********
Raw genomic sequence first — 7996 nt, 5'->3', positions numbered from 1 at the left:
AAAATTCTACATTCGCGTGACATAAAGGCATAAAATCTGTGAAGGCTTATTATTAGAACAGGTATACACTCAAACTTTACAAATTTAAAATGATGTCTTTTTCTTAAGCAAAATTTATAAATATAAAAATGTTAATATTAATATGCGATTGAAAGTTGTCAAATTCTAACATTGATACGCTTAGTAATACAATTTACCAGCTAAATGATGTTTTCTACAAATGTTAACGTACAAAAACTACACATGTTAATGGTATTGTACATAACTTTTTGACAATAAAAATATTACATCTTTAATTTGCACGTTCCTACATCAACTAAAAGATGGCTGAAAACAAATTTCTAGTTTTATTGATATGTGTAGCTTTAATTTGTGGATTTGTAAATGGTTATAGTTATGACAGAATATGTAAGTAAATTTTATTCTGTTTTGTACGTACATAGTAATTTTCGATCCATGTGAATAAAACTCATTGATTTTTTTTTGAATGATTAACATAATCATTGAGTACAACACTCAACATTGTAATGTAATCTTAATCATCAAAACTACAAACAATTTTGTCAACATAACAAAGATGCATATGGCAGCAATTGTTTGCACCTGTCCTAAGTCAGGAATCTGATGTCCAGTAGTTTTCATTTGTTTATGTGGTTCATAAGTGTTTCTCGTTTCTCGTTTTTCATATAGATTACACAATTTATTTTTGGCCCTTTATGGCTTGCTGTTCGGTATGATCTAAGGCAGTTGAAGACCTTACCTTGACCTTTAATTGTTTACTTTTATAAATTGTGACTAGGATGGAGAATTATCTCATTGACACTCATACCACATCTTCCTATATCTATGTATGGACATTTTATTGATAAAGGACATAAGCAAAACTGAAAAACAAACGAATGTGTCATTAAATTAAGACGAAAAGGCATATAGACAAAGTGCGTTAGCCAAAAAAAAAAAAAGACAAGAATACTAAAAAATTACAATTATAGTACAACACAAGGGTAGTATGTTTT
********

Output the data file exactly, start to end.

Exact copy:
Raw genomic sequence first — 7996 nt, 5'->3', positions numbered from 1 at the left:
AAAATTCTACATTCGCGTGACATAAAGGCATAAAATCTGTGAAGGCTTATTATTAGAACAGGTATACACTCAAACTTTACAAATTTAAAATGATGTCTTTTTCTTAAGCAAAATTTATAAATATAAAAATGTTAATATTAATATGCGATTGAAAGTTGTCAAATTCTAACATTGATACGCTTAGTAATACAATTTACCAGCTAAATGATGTTTTCTACAAATGTTAACGTACAAAAACTACACATGTTAATGGTATTGTACATAACTTTTTGACAATAAAAATATTACATCTTTAATTTGCACGTTCCTACATCAACTAAAAGATGGCTGAAAACAAATTTCTAGTTTTATTGATATGTGTAGCTTTAATTTGTGGATTTGTAAATGGTTATAGTTATGACAGAATATGTAAGTAAATTTTATTCTGTTTTGTACGTACATAGTAATTTTCGATCCATGTGAATAAAACTCATTGATTTTTTTTTGAATGATTAACATAATCATTGAGTACAACACTCAACATTGTAATGTAATCTTAATCATCAAAACTACAAACAATTTTGTCAACATAACAAAGATGCATATGGCAGCAATTGTTTGCACCTGTCCTAAGTCAGGAATCTGATGTCCAGTAGTTTTCATTTGTTTATGTGGTTCATAAGTGTTTCTCGTTTCTCGTTTTTCATATAGATTACACAATTTATTTTTGGCCCTTTATGGCTTGCTGTTCGGTATGATCTAAGGCAGTTGAAGACCTTACCTTGACCTTTAATTGTTTACTTTTATAAATTGTGACTAGGATGGAGAATTATCTCATTGACACTCATACCACATCTTCCTATATCTATGTATGGACATTTTATTGATAAAGGACATAAGCAAAACTGAAAAACAAACGAATGTGTCATTAAATTAAGACGAAAAGGCATATAGACAAAGTGCGTTAGCCAAAAAAAAAAAAAGACAAGAATACTAAAAAATTACAATTATAGTACAACACAAGGGTAGTATGTTTT